For comparison sake, ISU never attempted 20 shots from long range in any one half of play last year. That is one pointer per minute.

In the second half against Lamar, the Cyclones hit a blistering 9-14 (64%) on three pointers. They attempted six fewer 3’s and made five more in the final 20 minutes.

Making shots became contagious after intermission and the coach recognized Naz Long for being the spark.

“One thing with Naz is that he won’t stop shooting,” Hoiberg said. “Once that first one went down, you could see his tempo get better.”

Everyone fed off Long’s success, and that included the inside scorers as ISU hit 73% of its two-point shots in the second half.

Lamar’s defensive approach gave the Cyclones opportunities to fire from distance all night. And, when they started falling the game became a run-away.

(Potential) nightmare turns to cherished dream

team pic

Iowa State entered the 2014 NCAA Cross Country Championship as one of two schools with two runners (Crystal Nelson and Katy Moen) ranked among the top dozen contenders as individuals.

The Cyclones were well positioned to reach the podium (top four) for the first year in years.

Then, Saturday morning this text came across my phone from an observer at the meet: “Katy pulled a calf muscle Tuesday and has not been able to run all week. She is going to try and start the race but it’s doubtful she can finish.”

Ouch. Podium dreams crashed.

“She (Moen) came up with an injury early in the week, so it (race preparations) was really unnerving,” Coach Andrea Grove-McDonough said. “She’s had an almost dream season and to have it come down to the wire – it terms of even being able to toe the (starting) line or get through the race – is so impressive.”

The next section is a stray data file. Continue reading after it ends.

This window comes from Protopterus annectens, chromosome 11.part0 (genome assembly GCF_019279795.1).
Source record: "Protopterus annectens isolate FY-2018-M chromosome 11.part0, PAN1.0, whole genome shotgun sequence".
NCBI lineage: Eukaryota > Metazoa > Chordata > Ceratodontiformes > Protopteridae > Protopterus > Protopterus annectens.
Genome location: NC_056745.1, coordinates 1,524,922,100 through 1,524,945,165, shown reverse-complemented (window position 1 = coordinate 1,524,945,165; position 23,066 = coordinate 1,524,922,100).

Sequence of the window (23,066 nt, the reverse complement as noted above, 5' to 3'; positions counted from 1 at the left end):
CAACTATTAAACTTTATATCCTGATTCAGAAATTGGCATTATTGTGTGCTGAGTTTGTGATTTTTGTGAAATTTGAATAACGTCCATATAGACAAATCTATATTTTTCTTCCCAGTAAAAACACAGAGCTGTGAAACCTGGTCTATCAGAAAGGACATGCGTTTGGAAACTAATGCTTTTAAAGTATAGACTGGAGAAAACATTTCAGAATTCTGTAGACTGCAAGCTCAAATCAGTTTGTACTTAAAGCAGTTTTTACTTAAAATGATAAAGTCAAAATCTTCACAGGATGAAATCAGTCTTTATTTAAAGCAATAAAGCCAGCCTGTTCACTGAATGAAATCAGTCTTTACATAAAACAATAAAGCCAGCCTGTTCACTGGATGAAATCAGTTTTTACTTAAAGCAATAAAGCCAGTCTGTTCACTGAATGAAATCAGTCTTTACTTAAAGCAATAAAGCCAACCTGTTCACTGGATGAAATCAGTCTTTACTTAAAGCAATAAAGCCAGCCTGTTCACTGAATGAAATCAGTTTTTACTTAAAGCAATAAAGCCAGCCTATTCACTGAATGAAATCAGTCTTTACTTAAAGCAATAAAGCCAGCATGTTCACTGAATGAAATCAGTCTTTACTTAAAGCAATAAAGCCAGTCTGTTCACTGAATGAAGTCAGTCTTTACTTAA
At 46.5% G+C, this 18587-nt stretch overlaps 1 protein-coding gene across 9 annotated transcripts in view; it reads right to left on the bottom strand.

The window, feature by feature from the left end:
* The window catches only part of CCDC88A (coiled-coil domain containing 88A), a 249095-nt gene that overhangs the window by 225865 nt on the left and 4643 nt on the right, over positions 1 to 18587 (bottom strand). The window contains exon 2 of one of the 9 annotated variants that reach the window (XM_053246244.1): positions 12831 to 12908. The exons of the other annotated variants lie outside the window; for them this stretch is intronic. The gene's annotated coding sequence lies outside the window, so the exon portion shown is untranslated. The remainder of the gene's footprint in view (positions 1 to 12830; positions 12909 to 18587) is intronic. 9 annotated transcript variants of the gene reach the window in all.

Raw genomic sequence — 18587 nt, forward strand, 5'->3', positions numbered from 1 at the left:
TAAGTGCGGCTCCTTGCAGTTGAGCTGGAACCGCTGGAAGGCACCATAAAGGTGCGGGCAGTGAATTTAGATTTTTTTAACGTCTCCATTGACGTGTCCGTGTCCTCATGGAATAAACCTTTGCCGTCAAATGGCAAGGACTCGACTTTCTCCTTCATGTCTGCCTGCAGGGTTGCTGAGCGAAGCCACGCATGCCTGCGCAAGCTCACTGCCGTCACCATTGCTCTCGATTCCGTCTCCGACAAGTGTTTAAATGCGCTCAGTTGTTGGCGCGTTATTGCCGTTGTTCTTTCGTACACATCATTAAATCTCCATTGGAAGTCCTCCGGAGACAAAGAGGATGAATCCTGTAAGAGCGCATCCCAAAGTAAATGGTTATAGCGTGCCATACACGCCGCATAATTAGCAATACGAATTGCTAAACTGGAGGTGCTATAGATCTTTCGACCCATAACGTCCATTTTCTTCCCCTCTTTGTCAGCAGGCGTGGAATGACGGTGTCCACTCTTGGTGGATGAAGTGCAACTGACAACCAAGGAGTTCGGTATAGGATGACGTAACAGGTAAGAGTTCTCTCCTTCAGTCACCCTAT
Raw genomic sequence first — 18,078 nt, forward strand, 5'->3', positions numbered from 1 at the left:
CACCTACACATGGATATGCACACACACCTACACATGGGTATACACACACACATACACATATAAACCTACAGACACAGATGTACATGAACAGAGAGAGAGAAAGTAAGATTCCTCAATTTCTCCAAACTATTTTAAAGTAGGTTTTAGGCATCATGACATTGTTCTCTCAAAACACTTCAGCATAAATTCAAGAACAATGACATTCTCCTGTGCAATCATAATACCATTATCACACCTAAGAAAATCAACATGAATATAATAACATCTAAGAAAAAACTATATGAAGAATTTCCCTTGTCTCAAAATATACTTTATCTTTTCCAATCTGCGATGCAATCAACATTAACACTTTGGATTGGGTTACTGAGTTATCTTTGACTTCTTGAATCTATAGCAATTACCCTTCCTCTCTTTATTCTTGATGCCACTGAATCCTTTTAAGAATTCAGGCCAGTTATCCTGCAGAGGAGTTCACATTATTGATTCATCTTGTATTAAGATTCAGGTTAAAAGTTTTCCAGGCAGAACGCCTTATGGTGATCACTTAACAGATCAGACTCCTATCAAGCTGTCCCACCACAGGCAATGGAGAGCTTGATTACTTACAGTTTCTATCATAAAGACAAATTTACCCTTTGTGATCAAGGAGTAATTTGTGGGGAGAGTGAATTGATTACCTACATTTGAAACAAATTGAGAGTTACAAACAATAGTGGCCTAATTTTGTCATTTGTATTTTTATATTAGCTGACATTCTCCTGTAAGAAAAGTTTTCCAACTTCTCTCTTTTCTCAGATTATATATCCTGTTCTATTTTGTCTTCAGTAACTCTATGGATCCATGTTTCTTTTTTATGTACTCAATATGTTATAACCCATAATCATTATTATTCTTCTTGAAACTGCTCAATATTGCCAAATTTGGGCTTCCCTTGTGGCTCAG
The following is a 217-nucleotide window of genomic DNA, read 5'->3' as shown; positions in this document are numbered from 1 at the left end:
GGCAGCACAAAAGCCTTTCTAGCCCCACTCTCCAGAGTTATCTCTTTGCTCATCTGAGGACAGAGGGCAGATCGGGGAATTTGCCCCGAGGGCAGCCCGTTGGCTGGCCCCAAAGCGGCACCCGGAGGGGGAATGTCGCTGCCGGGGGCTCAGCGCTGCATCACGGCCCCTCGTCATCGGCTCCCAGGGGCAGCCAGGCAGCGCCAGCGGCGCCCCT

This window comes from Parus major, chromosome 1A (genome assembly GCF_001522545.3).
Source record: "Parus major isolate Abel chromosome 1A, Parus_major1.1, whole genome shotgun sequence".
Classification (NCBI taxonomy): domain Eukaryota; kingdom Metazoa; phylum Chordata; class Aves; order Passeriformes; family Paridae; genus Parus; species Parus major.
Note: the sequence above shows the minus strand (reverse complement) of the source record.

Moen did start and finish the race (she placed eighth), one spot behind her teammate and training partner (Nelson). Each was an All-American.

“I knew she (Moen) was right there because I heard people cheering,” Nelson said. “It made me push even harder.”

Cross country racing, at this level, is really a team event. All five Cyclones scorers had terrific performances. Bethanie Brown (who had not competed for 10 weeks because of injury), Perez Rotich and Margaret Connelly finished 53rd, 65th and 66th respectively.

“I’m so excited for them to get on the podium,” Grove-McDonough said. “We’ve been dreaming about this since last year.”

Moen’s season almost turned into a nightmare at nationals, but she and her teammates gutted it out and made sure it would indeed be a dream worth remembering for years.

Iowa State among Top 25 for efficient use of funds

cy

Does financial investment guarantee victories? That’s an age-old question for sports fans.

Do the Yankees win more than the Rays? Do the Lakers win more than the Bucks? Do the Seahawks (league-high $95.1 million payroll) win more than the Panthers?

The same question applies to college athletics.